This is a question which first occurred to me when I changed jobs 18 or so months ago...
For a number of years I'd been in a position where my job required me to have a Blackberry and it was only when I handed it back, that I realised how dependent or even possibly addicted I'd become to this particular piece of technology.
After my first week at work without a Blackberry I'd noticeably started to struggle organising my working day. I no longer had something that beeped or vibrated reminding me of an upcoming meeting, to deal with a task or to let me know when an email had arrived. It was even worse when I was away from my desk and was without email, this genuinely worried me as I no longer felt in control of my projects. As the second week progressed the lack of a Blackberry and its associated purpose really got to me, so much so I'd started printing out my calendar for the day and keeping a copy in my pocket so that I didn't forget to attend to anything. This was OK until my calendar started to change with such frequency, that it felt as though I'd become responsible for the mass destruction of a rain forest!
It was at this point that I told myself to get a grip. I come from a time where the introduction of the fax machine was considered wizardry, and before the invention of the Filofax let alone Outlook Calendar, yet I'd somehow previously managed my time quite adequately, so this really was something that should have been second nature to me. Over the next few weeks I eventually got back to my old routines and started using my own memory rather than that of my phone to remind me when I had to do something and, believe it or not, it worked!
Having got used to the fact that I no longer had a Blackberry to organise my life, I reflected on how I used to work and came to the conclusion that I had actually become dependent upon, if not addicted to that one particular piece of technology. First thing in a morning, long before the coffee machine had warmed up and served me my first coffee of the day, I'd not only checked my calendar for the day, but read and answered any emails that had come in overnight. Then, throughout the day the slightest vibration resulted in me checking the phone to attend to the incoming email, or to see what appointment was either upcoming or I was already late for. During the evening I would continue this routine and finally before I called it a day, there would be one last glance and more often than not a delay in going to bed whilst I responded to an email.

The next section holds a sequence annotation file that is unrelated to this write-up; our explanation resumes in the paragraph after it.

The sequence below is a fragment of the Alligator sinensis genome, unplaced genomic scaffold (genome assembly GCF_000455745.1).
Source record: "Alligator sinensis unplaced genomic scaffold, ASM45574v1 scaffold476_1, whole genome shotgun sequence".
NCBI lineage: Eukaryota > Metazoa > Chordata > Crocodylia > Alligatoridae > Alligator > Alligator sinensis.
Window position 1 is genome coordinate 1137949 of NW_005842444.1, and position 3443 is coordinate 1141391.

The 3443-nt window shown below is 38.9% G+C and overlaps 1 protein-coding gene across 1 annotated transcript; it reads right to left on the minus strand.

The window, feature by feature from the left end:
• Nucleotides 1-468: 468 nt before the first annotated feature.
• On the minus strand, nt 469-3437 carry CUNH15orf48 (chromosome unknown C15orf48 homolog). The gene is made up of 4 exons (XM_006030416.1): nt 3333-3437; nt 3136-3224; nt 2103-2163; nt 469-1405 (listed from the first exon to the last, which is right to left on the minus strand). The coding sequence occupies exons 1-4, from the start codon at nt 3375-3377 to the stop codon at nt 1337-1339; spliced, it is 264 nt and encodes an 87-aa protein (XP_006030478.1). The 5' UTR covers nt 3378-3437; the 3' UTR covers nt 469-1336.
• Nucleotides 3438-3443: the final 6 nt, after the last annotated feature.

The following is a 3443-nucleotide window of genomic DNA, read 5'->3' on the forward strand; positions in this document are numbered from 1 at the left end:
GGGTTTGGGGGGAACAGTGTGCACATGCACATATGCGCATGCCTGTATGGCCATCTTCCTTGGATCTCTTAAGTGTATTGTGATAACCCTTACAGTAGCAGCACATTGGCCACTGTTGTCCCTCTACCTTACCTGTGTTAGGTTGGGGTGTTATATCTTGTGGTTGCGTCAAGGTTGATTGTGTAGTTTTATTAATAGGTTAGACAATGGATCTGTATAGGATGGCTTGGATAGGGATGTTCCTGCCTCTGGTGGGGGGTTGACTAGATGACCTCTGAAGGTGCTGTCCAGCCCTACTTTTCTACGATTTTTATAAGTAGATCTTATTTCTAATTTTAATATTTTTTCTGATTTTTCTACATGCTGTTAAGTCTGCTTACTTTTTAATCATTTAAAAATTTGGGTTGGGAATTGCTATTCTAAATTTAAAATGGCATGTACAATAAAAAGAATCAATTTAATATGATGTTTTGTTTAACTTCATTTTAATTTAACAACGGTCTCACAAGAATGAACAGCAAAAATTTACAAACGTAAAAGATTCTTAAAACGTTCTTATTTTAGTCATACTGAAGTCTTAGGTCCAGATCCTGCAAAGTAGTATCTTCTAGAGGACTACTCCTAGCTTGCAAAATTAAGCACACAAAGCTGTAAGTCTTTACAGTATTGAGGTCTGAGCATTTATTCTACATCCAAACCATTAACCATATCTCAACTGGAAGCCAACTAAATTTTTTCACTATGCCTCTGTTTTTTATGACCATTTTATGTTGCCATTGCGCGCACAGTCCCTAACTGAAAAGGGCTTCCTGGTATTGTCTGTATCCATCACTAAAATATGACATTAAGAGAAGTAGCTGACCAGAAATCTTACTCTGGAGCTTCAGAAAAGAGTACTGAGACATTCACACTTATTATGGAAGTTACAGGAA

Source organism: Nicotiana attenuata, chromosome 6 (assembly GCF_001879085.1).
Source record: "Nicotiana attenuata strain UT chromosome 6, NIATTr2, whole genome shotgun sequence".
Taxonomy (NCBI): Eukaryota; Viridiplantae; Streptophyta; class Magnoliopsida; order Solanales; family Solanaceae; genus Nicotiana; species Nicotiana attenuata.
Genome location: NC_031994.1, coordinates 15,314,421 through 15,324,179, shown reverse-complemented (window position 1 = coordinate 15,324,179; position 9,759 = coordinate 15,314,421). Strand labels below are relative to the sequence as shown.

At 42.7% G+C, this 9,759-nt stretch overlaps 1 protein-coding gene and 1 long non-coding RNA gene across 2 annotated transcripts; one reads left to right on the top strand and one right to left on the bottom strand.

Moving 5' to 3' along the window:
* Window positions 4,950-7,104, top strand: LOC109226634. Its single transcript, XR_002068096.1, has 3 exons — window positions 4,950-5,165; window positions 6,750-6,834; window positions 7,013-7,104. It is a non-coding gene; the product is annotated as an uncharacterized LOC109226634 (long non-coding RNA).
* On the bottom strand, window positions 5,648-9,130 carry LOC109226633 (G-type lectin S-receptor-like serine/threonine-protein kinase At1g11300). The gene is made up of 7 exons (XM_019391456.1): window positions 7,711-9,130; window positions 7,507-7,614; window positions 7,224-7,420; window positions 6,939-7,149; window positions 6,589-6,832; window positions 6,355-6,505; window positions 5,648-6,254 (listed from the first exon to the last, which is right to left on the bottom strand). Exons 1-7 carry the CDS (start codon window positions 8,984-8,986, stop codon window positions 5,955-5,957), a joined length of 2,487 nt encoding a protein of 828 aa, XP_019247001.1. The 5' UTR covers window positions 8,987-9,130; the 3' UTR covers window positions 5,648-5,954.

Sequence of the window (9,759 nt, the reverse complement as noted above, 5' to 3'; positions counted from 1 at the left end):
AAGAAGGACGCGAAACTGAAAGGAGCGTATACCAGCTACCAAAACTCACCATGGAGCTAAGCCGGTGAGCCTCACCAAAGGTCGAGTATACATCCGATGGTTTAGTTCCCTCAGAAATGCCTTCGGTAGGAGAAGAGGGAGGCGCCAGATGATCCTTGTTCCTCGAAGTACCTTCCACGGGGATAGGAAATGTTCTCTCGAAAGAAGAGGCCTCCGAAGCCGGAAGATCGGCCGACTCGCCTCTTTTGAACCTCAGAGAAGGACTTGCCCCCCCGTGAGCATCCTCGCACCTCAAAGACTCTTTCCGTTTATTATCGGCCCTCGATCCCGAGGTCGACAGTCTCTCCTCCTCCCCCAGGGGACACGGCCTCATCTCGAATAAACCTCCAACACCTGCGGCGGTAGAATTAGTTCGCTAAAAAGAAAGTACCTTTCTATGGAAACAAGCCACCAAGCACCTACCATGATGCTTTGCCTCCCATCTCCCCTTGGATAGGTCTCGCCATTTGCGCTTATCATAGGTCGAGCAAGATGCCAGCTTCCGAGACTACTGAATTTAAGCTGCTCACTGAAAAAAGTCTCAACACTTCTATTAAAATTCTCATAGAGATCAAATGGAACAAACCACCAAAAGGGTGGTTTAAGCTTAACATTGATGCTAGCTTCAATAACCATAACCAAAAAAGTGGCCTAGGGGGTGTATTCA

Unfortunately, this activity wasn't confined to the working week. Oh no, the same would happen during the weekend, and, as my family will testify on numerous occasions and even whilst sat on a foreign beach, I not only took calls and answered emails but also investigated equipment problems via my phone.
Not surprisingly these days my attitude is akin to that of an ex-smoker. In so much that "having kicked the habit," I now observe the actions of others and wonder if we haven't all to a lesser or greater degree become addicted to our smart phones, phablets, tablets and other devices?
I used to enjoy going to the cinema and concerts, but go less frequently these days purely and simply because I find that my enjoyment is spoilt by the incessant glow of mobile phones, people sending and receiving texts, updating Facebook, twitter and other social media sites or watching the entire concert through the screen of their device as they film it. I hadn't realised how much this affected my enjoyment until my wife and I went to a Show bar where all forms of photographic devices including mobile phones had to be left at the cloakroom, in a secure area. After the show, we remarked on how much quieter it had been and how few distractions there were, and we put this difference down to the absence of mobile technology. It would be an interesting comparison to be able to see the same show, but with the presence of photographic and mobile devices, to see if my assumption was correct.
On a recent holiday, we had the pleasure of staying in an area where the mobile phone signal wasn't great or consistent, effectively leaving us without 'technology' for a whole two weeks. The hotel only had Wi-Fi access in the hotel lobby and due to the poor local connectivity there was limited availability. One of the guests suggested that it would be quicker if you sent a messenger to pick up and hand deliver the web page, so slow was the service. Despite this, it was amazing to see that each day a large number of people huddled in the reception area to log on to various social media sites and to check their emails.
In the local cafes and bars, holiday makers were lugging around 17" laptops as well as smart phones, phablets and tablets, so that they could access the free Wi-Fi offered by the bars in order to use social media sites or to Skype their friends. Why is it when people are on phones or Skype in public areas they think that no one else can over hear them or see what they or their friends are doing?
Don't get me wrong, I'm no Luddite and I think that technology not only has its place in modern life but in certain instances provides important humanitarian benefits. But I do have to ask, have we now come to depend on mobile technology in a way that is addictive? Perhaps we should have a "No Portable Technology day" like we do No Smoking days, to test if this is the case or not. Could you manage a whole day without your phone?
On a final note, a friend of mine once said "there is use of technology and there's an appropriate use of technology." It took me a while to understand what he meant, but now I do, it is a mantra I often use, if only to remind myself of my past dependency!